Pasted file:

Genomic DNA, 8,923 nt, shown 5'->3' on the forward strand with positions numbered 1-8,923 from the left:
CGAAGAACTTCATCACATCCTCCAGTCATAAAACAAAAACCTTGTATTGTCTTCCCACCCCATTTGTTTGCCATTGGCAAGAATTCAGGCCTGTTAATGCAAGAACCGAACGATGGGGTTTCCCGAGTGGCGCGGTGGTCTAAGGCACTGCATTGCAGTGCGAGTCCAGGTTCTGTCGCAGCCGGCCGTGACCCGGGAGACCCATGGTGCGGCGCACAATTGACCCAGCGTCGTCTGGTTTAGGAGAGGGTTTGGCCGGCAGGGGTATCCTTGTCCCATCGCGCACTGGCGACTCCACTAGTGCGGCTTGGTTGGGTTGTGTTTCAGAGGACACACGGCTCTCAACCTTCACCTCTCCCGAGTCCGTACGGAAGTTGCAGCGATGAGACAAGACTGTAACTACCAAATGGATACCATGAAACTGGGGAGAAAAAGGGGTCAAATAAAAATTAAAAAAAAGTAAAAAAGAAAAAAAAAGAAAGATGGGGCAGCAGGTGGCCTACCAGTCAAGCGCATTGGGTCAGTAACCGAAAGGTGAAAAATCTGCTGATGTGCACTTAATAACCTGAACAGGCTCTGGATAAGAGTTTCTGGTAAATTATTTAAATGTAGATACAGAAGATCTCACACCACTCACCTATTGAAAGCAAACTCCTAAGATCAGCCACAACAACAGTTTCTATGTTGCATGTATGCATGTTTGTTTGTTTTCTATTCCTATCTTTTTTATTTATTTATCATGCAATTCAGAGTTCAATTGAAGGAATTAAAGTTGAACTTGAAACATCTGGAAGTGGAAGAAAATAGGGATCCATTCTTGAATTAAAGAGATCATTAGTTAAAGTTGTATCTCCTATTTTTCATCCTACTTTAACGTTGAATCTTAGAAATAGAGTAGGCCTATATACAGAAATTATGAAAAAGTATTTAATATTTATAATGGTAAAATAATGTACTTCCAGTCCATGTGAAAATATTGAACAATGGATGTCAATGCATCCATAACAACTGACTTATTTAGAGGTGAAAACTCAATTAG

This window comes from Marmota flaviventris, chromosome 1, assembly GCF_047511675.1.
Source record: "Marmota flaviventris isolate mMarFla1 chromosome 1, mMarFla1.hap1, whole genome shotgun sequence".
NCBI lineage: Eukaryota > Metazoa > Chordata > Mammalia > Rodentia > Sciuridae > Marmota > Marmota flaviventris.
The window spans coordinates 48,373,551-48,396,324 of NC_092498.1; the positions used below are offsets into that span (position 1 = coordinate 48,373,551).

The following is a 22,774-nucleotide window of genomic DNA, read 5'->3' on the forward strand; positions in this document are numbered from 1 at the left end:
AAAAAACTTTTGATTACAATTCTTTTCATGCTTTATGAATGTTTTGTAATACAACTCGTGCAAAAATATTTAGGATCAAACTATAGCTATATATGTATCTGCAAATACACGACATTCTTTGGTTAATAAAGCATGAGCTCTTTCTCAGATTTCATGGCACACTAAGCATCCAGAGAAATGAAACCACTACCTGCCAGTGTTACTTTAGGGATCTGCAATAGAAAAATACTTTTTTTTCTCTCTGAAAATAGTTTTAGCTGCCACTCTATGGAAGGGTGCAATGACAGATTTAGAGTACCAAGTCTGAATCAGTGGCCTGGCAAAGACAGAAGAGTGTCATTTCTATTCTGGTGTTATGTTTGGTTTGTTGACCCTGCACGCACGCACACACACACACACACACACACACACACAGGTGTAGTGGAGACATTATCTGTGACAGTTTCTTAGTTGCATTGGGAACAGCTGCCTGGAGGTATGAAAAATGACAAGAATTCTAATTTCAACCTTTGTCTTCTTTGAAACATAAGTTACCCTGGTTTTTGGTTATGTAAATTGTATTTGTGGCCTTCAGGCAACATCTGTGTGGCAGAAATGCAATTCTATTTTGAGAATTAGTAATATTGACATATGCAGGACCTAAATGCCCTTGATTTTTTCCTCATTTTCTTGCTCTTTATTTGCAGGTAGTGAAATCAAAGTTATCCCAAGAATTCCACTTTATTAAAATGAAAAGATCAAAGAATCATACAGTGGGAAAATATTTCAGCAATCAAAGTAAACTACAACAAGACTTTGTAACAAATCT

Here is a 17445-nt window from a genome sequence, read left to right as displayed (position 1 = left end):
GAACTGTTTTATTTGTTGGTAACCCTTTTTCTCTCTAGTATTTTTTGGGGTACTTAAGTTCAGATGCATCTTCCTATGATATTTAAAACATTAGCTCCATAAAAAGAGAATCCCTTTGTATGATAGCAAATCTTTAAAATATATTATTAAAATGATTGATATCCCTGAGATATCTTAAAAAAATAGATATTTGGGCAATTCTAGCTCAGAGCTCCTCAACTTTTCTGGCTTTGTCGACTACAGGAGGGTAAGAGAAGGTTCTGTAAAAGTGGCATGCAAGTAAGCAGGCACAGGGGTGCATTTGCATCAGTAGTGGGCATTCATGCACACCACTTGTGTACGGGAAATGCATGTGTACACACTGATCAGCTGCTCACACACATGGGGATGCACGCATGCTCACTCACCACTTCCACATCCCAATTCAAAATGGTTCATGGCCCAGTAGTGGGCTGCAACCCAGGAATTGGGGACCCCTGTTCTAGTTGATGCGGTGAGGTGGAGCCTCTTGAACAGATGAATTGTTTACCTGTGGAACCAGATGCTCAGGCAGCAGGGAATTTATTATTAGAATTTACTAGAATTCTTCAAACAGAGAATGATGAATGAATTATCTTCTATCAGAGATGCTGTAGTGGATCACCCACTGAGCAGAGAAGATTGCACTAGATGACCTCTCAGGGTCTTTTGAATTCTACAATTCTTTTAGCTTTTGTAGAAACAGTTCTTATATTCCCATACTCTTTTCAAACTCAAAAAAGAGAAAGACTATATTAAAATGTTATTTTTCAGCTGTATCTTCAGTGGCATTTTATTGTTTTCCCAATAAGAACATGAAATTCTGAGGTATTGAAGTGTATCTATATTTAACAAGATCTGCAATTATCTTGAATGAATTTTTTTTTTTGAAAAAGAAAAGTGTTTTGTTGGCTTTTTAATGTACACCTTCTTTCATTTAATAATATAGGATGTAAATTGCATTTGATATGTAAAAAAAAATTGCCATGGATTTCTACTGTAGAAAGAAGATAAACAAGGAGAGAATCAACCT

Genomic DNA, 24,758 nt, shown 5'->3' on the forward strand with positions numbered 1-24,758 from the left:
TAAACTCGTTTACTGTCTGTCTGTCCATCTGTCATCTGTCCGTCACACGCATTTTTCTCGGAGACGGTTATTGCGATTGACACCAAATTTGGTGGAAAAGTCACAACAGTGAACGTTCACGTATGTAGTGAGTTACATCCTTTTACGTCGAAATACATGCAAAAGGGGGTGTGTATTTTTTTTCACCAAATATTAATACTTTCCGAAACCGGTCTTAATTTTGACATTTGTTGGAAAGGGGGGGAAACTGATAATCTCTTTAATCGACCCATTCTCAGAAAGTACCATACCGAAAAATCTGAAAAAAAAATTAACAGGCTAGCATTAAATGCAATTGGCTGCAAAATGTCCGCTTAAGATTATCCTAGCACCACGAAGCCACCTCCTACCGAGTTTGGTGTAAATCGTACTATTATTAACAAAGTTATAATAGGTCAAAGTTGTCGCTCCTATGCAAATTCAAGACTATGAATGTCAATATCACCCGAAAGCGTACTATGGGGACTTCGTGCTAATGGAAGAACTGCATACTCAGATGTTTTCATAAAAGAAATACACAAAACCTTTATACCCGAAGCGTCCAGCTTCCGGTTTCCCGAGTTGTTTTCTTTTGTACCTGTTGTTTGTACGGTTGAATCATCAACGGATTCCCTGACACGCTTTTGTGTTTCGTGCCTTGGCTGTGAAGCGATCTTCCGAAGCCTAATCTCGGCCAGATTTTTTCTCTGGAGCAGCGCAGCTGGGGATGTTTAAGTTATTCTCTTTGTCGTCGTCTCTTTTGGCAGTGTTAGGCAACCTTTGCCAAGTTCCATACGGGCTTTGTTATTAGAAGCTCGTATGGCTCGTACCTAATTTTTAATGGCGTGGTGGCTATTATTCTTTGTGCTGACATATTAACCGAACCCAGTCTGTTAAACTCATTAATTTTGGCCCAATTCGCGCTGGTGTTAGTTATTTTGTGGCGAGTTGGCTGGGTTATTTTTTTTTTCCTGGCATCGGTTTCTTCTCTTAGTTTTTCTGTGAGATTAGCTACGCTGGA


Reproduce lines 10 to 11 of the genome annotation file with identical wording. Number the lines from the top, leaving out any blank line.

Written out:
GAACTGTTTTATTTGTTGGTAACCCTTTTTCTCTCTAGTATTTTTTGGGGTACTTAAGTTCAGATGCATCTTCCTATGATATTTAAAACATTAGCTCCATAAAAAGAGAATCCCTTTGTATGATAGCAAATCTTTAAAATATATTATTAAAATGATTGATATCCCTGAGATATCTTAAAAAAATAGATATTTGGGCAATTCTAGCTCAGAGCTCCTCAACTTTTCTGGCTTTGTCGACTACAGGAGGGTAAGAGAAGGTTCTGTAAAAGTGGCATGCAAGTAAGCAGGCACAGGGGTGCATTTGCATCAGTAGTGGGCATTCATGCACACCACTTGTGTACGGGAAATGCATGTGTACACACTGATCAGCTGCTCACACACATGGGGATGCACGCATGCTCACTCACCACTTCCACATCCCAATTCAAAATGGTTCATGGCCCAGTAGTGGGCTGCAACCCAGGAATTGGGGACCCCTGTTCTAGTTGATGCGGTGAGGTGGAGCCTCTTGAACAGATGAATTGTTTACCTGTGGAACCAGATGCTCAGGCAGCAGGGAATTTATTATTAGAATTTACTAGAATTCTTCAAACAGAGAATGATGAATGAATTATCTTCTATCAGAGATGCTGTAGTGGATCACCCACTGAGCAGAGAAGATTGCACTAGATGACCTCTCAGGGTCTTTTGAATTCTACAATTCTTTTAGCTTTTGTAGAAACAGTTCTTATATTCCCATACTCTTTTCAAACTCAAAAAAGAGAAAGACTATATTAAAATGTTATTTTTCAGCTGTATCTTCAGTGGCATTTTATTGTTTTCCCAATAAGAACATGAAATTCTGAGGTATTGAAGTGTATCTATATTTAACAAGATCTGCAATTATCTTGAATGAATTTTTTTTTTTGAAAAAGAAAAGTGTTTTGTTGGCTTTTTAATGTACACCTTCTTTCATTTAATAATATAGGATGTAAATTGCATTTGATATGTAAAAAAAAATTGCCATGGATTTCTACTGTAGAAAGAAGATAAACAAGGAGAGAATCAACCT

Genomic DNA, 24,758 nt, shown 5'->3' on the forward strand with positions numbered 1-24,758 from the left: